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Making Mobile Networks As Diverse As The Experiences They Deliver


Operators are making aggressive network investments to keep up with use of global data services, which will exceed five exabytes monthly this year.
Of course, it can quickly become highly capital intensive and increasingly technologically complex to support growing usage that includes such expanding diversity by simply adding capacity to mobile networks. This approach fails to take advantage of the different delivery requirements of the traffic mix.

Best performance on today’s mobile networks with their heterogeneous usage calls on a parallel mix of heterogeneous disciplines. Voice technologies and practices should be complemented with application of data and video technologies and practices. There should be strong comprehension of all sorts of networked applications in addition to phone calls. There are lessons to be learned from multiple types of networks including those that have driven the onset of IP applications and those that propagate high-quality video programming.

There are decades of well-honed practice in a field like Ethernet about how to determine and apply policies that assure the traffic with greatest user sensitivity is delivered with the right quality of service (QoS) when there's bandwidth contention. Cable and satellite systems multiplex together digital video streams taking statistical advantage of their variable bit-rate nature to assure stream availability at the best possible quality. There's important distinctive expertise from the mobile realm to combine with these, such as the variability in a cell's capacity as devices start and stop sessions, move, and enter and exit.

The key is to apply these various disciplines at the network’s edge where the core meets the RAN (radio access network). This is where all of these different media and services come together in a large multiplex of traffic. It is also where the radio-frequency spectrum licensed by the particular mobile operator becomes the governor of capacity, bringing on sporadic congestion challenges. These come from various events such as a couple of large downloads, a group of people simultaneously getting online after breaking from some other activity they were doing together, or when reception conditions for one session suddenly degrade and the network changes allocations among all the other users in the same cell to compensate. Such occurrences could result in a reduction of the overall respective cell capacity.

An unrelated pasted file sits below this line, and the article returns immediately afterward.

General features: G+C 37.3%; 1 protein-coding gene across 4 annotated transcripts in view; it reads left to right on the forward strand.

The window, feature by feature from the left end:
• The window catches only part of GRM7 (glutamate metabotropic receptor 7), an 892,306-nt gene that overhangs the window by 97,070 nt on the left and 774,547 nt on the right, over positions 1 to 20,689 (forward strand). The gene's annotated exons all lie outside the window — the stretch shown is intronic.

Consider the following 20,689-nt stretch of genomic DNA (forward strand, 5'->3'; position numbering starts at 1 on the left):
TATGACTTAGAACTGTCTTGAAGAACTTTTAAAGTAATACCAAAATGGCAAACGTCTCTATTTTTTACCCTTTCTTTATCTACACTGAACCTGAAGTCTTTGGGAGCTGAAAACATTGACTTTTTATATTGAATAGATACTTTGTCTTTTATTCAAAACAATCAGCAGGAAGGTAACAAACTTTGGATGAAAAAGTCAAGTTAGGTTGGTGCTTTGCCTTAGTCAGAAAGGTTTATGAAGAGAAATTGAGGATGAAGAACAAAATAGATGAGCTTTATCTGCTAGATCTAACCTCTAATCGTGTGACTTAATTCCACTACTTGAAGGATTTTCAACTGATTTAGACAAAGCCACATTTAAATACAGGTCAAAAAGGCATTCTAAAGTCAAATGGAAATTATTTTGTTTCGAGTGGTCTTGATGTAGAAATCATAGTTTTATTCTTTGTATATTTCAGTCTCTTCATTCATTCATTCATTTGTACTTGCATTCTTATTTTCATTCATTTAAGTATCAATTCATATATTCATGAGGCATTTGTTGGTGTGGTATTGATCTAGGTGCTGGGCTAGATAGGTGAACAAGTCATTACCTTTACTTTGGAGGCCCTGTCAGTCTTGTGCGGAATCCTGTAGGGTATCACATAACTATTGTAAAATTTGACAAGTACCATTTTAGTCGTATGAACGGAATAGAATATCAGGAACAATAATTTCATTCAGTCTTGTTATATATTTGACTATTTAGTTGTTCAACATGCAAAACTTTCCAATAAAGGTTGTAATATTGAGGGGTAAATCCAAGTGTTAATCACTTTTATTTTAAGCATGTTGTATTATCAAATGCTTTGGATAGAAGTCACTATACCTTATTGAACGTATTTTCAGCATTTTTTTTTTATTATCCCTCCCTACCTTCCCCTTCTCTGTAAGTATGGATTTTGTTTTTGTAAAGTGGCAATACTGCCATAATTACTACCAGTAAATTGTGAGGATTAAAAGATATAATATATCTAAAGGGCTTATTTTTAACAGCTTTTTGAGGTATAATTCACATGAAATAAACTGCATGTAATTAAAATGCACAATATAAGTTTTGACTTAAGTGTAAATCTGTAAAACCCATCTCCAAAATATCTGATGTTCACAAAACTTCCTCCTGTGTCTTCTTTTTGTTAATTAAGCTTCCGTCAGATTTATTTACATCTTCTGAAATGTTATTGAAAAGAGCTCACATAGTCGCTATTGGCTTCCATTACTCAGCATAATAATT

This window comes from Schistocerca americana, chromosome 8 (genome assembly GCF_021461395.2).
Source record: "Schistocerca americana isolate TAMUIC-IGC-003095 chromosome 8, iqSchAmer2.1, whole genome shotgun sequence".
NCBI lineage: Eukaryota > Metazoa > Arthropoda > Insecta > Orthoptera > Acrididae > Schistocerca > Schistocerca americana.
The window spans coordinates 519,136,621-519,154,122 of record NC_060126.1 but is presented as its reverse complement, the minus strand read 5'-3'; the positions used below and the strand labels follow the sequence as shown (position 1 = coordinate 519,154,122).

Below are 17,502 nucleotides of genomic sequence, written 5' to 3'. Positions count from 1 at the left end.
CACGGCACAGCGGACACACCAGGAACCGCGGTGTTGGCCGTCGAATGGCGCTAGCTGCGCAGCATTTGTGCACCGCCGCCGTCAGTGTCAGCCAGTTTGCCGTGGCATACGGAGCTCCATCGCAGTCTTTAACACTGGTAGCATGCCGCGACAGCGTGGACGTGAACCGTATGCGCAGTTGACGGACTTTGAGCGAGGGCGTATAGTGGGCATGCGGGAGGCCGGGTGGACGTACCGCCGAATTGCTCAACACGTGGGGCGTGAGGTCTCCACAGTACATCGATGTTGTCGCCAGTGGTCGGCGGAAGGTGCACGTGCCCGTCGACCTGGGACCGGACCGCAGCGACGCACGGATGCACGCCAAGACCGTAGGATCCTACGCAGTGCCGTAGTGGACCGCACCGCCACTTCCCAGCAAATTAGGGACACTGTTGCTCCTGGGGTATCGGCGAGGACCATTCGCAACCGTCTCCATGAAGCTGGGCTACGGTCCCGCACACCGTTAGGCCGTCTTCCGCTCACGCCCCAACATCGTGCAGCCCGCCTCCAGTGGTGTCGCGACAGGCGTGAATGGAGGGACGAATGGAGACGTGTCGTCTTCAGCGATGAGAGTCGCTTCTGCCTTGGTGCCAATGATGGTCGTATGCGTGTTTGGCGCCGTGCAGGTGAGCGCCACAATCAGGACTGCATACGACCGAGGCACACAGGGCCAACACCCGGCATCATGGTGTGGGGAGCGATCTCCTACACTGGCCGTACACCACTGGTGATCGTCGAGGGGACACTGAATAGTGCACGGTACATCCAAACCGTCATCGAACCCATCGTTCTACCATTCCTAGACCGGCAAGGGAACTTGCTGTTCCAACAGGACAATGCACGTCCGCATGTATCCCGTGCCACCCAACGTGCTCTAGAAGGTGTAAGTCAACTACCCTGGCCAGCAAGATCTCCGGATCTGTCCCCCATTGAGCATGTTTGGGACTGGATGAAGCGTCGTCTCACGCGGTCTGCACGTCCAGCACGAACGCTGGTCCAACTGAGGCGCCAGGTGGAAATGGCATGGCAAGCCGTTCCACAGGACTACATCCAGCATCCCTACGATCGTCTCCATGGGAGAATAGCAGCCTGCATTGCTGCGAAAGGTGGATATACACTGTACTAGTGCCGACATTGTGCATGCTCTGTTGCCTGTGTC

The RAN is where capacity expansion has tended to be most brute force and expensive, but the edge is where more clever approaches can extend lives of RAN investments already made. A holistic, edge-based approach to mobile networking, considering all of the applications and media within traffic, can address today’s rising challenges.

An example of a trade-off to leverage is determining and maintaining minimum delivery bit rates for streaming video, to ensure that there are no stalls or freezes. When necessary, extra capacity can be diverted towards browsing and interactive applications to assure low latency. When possible, adding that extra capacity back to streaming video can be done to maximize quality. So, my basketball highlights will always play smoothly, and the resolution will be pristine when possible, as long as that doesn’t delay the vital delivery of street traffic information to someone else.

Sensitivity to increasingly heterogeneous mobile network traffic should also evolve industry approaches to reporting and analysis from the dominance of voice KPIs. For streaming, lacks of freezes and interruptions are important to track, including amount of time that at least minimum quality levels are met as well as how frequently higher quality levels are met. For browsing and interactive applications, latency thresholds should be determined and tracked. Prioritizations across these different kinds of traffic can drive preferences for which ones should most exceed these threshold levels when capacity allows.

Intelligence across multiple types of applications and media, including the techniques used in networks that have historically delivered them, can come together for a new era of mobile network management. The results are better use of investments already made for capital efficiency today and insightful analysis of performance to guide better decisions going forward.



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